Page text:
The Spider’s Web and the USA Tax Haven

Tax havens like the British spider’s web “are engaged in economic waragainst the United States, reported late Senator Carl Levin following a long surveys industry abuse of tax avoidance. treasury secretary Janet Yellen points out that corruption flows both ways: “the best place to hide and launder ill-gotten gains is actually the United States” because, as Bloomberg reports“The United States is the most complicit nation in helping individuals hide their wealth.”

The hosts of this economic war are not only national governments. cannibal subnational state governments– including Delaware, Nevada, South Dakota and Wyoming – help make Tax Haven USA the most pernicious secret jurisdiction in the world.

A float showing corgi dogs holding a crown during the Platinum Jubilee pageant outside Buckingham Palace on June 05, 2022 in London.

Photographer: Alberto Pezzali/WPA Pool/Getty Images

Billionaire King Tax Obligation

Elizabeth is mourned by millions (including me, as my grandfather grew up on the grounds of Windsor Castle Big park during his grandfather’s reign.) But the queen has her critics, as does her son. Tax critics wonder if England’s first billionaire king must pay inheritance tax on the $ 950 million Duchy of Lancaster, part of the royal family $28 billion Crown domain. (The answer is no.) They asked if he and his late mother had to pay personal income tax – in fact, they negotiated an agreement. They noted that Charles was accused of tax evasion and that the Panama Papers revealed Elizabeth’s personal use of the spider’s web.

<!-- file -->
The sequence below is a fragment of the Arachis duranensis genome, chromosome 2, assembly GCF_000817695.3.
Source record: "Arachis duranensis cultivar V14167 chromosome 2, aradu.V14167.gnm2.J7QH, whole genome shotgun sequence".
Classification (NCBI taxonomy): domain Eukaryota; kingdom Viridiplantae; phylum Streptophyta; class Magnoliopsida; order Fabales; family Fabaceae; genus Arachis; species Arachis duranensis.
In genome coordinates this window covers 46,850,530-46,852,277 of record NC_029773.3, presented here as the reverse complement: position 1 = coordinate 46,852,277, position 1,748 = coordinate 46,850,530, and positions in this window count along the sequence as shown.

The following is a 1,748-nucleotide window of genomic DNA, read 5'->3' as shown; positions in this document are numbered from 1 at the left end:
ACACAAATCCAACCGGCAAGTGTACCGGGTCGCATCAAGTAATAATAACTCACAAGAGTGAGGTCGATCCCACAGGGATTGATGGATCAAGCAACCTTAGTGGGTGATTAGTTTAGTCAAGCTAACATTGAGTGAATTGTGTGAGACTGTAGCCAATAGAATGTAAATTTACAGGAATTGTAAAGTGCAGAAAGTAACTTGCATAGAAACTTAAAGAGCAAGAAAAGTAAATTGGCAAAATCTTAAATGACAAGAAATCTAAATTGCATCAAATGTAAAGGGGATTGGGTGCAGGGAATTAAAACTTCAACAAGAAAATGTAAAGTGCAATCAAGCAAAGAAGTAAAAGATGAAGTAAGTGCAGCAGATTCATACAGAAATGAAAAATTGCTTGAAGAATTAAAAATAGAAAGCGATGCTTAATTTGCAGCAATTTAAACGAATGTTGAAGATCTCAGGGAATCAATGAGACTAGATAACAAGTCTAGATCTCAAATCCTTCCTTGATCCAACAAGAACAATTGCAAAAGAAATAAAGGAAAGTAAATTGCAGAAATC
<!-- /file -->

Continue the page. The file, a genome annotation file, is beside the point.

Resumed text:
The more important question, however, is global: will King Charles III meet the moment on climate and corruption?

As the Queen’s loyal subjects and her fickle fanboys go through performative public mourning rituals, her son is expected to honor his mother through action. He is expected to mobilize public opinion to pressure the UK Parliament to investigate, expose and close the cobweb of global tax avoidance controlled by financiers fostering corruption within the City of London, which has been shamefully allowed to prosper during the long reign of Charles’ mother.

(Re)think everything

My goal in this new column is to elevate public discourse on the public interest implications of international, U.S. federal, and U.S. state and local tax policy across types of taxes. I will explore corporate and personal income tax, commodity tax, property tax, etc. The three main areas of focus for this section will be: tax justice (critical tax theory topics like genre, raceand wealth); social harm (subjects to taxation of externalities such as climate, public safety and public health); and tax evasion (avoidants, hosts, enablers, their schemes and, dear to my heart, the “beneficial ownership transparency” solution). I hope you will join me on this bi-weekly journey to (re)think taxation.

This is a regular column of public interest tax policy analyst Don Griswold, who is also a senior researcher at the Digital Economist. Look for Griswold’s column on Bloomberg Tax and follow him on LinkedIn.